A professional development program should use student data to identify areas where teachers need help. It should then have teachers help other teachers improve their teaching and student learning. This fosters collaboration and reduces the competitive attitudes that some fear are engendered by performance pay. Indeed, as long as my receiving a bonus does not preclude anyone else’s getting one also, fears of competition and failing to collaborate go away. At schools using the TAP, striving for the annual performance awards improves teaching and enhances collegiality and morale.
One cautionary note: Most school districts are constantly trying to get more money for their teachers. So some will agree to a performance pay plan, but then transform it into an across-the-board salary hike: defining high performance as things everyone does (taking classes toward an advanced degree), setting standards so low that everyone gets the maximum award, or giving all teachers the same evaluation. Districts must guard against such behaviors.
Can It Last?
Merit pay plans are expensive, especially if the performance awards are added to the salary schedule, so there are questions about whether the extra funds will continue to be available during the next economic downturn. What if the superintendent or school board turns over? Will results be demanded too quickly, and will the program be discontinued if test scores do not rise in a year or so?
Establishment of a dedicated funding source, such as an increase in the property tax levy or sales tax, could ensure sustainability. The former has been accomplished in Eagle County, Colorado, and the latter has the potential to support performance pay in the state of Arizona, where voters passed a law in 2000 to raise the sales tax by $0.006 and dedicated 40 percent of the proceeds to performance pay. In fact, most districts in Arizona ended up defining performance pay in ways that gave all teachers the same increases (for example, by allowing more course credits to fill the requirements for meritorious work). The district using the TAP was one of the few that actually used the money for real performance pay. The bottom line, though, is that support and advocacy by teachers is key to sustainability.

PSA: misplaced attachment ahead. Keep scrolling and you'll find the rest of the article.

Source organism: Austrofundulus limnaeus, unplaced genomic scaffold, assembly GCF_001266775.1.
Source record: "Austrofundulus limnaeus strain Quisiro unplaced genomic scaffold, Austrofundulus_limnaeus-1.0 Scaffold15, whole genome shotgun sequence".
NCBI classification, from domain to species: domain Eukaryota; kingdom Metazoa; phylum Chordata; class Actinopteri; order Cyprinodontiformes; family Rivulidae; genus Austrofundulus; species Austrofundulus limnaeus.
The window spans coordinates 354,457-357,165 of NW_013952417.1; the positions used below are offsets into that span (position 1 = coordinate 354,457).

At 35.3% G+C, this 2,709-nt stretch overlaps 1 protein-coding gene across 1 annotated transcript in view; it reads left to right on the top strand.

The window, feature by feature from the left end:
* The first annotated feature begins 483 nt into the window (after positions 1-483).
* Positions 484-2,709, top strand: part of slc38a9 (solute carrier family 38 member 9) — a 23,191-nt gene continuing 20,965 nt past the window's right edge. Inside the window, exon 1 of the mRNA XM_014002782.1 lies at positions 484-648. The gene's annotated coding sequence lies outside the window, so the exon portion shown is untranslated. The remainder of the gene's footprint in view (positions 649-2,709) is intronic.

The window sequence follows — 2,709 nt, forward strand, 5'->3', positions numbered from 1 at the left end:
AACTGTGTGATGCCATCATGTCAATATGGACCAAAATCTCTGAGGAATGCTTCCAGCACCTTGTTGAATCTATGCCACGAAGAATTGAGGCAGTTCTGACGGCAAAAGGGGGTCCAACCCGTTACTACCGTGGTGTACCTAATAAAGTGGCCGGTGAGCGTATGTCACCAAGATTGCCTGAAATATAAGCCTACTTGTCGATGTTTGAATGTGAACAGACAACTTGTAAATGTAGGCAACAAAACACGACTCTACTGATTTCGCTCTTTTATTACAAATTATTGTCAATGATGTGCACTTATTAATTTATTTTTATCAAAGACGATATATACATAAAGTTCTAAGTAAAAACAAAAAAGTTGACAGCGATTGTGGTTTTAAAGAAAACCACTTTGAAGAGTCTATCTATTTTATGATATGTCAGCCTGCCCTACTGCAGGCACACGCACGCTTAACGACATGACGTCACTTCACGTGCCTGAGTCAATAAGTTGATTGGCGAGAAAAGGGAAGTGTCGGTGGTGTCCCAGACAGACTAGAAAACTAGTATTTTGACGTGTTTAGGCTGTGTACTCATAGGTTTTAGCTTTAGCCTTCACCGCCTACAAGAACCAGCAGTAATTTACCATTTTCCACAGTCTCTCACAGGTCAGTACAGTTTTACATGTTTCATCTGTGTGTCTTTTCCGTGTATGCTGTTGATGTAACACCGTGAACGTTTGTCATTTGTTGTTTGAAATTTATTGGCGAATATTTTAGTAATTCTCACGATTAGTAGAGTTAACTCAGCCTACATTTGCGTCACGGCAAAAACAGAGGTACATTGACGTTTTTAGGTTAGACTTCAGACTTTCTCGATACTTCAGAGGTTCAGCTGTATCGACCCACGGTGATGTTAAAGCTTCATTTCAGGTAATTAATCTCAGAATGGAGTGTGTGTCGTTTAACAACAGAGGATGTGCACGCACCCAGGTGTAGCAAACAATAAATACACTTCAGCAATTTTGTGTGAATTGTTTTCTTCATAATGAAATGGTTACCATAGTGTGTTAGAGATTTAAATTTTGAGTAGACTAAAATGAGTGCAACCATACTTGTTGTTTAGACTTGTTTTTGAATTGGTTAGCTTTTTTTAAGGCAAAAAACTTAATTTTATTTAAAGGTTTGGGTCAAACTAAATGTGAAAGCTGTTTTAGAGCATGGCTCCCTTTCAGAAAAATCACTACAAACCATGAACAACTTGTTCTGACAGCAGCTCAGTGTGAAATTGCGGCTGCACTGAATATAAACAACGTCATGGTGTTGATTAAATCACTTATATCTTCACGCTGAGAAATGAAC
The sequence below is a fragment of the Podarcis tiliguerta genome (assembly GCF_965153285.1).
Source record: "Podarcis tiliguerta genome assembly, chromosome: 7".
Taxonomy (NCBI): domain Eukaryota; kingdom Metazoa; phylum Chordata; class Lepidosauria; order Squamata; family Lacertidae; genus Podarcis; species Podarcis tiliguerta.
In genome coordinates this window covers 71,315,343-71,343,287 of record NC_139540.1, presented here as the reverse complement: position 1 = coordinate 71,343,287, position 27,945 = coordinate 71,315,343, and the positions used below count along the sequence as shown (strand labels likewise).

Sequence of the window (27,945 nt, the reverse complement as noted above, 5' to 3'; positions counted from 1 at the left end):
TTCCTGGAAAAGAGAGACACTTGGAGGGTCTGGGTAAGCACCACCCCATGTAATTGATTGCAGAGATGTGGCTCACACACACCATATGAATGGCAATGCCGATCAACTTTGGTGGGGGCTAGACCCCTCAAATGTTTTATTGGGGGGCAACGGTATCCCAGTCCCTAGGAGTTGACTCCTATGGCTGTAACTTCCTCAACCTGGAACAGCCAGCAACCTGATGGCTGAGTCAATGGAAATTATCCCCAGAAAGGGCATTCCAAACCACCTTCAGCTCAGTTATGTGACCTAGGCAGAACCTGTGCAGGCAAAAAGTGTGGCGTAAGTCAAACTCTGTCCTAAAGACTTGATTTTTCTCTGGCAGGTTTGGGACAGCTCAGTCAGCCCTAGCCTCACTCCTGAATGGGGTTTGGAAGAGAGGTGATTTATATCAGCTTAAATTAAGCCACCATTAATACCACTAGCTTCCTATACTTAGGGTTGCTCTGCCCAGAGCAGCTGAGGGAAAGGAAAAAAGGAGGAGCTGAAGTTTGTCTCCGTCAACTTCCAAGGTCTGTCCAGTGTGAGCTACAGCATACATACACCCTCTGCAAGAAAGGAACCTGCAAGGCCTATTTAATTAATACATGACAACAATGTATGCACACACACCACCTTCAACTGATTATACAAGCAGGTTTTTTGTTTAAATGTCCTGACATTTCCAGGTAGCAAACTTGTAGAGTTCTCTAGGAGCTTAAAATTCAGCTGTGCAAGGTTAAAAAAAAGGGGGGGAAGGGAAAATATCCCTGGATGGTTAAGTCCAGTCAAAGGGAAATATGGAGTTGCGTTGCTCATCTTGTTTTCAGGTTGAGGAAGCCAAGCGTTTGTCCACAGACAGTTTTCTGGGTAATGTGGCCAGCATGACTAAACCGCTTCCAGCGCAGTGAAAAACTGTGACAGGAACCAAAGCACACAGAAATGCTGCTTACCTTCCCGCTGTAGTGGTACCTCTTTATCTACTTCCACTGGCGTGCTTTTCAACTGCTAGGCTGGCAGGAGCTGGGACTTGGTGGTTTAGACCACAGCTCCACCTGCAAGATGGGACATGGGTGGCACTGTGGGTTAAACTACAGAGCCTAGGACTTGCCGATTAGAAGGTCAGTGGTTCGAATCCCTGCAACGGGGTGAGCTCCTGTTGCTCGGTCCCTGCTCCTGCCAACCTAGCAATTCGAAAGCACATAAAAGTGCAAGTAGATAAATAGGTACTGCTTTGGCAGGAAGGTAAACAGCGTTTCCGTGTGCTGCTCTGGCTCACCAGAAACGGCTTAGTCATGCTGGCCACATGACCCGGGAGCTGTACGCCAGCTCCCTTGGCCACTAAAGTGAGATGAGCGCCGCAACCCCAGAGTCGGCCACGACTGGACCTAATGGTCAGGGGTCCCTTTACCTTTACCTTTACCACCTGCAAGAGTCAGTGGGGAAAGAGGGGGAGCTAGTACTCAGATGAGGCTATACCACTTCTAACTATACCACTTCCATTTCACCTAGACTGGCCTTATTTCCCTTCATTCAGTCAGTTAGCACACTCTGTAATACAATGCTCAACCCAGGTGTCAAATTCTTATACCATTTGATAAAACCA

Although many teachers initially view performance pay and accountability as contentious issues in reform, absolute levels of acceptance for all the principles embodied in the TAP are high. Since the inception of the TAP, surveys of teachers’ attitudes toward the elements of the program show that collegiality and teachers’ satisfaction have remained strong in the schools using the TAP. This finding refutes many who argue that pay for performance leads to increased competition and divisiveness. These attitudinal results reflect the holistic approach of the TAP, which combines an accountability system having clear rewards and a professional development system to support all teachers (veteran and novice) in improving their classroom instruction.
Another important way to ensure sustainability is to show that the program is working. There is always the fear that results will be demanded too soon, and then the program will be discontinued if test scores do not rise in a year or so. We now have three years of results from TAP schools in Arizona and two years from TAP schools in South Carolina. We compared 25 year-to-year changes in student achievement in TAP schools to control schools. In 17 of these cases, or 68 percent of the time, the TAP schools outperformed their controls. This compares favorably with the results of a RAND evaluation of schools that have initiated other comprehensive school reform programs. RAND concluded that 50 percent of the schools with these reforms outperformed the control schools in math and 47 percent outperformed the control in reading, although these schools had been operating for a substantially longer period of time than the schools using the TAP. One important anecdotal explanation for the success of the TAP is that teachers in schools using the program improve significantly because their performance evaluations are related directly to TAP teaching rubrics.
Any pay-for-performance plan in K-12 education will succeed only if teachers buy into it from the start, if it is fair, and if it is embedded in a systemic reform that supports all aspects of performance reward, especially those that encourage teachers to become better at their craft. Such a pay plan will be revolutionary, but will not become obsolete in any sense of the word.
Lewis C. Solmon is executive vice president, education, at the Milken Family Foundation and director of its Teacher Advancement Program. He is the former dean of the Graduate School of Education at UCLA.
Last updated June 29, 2006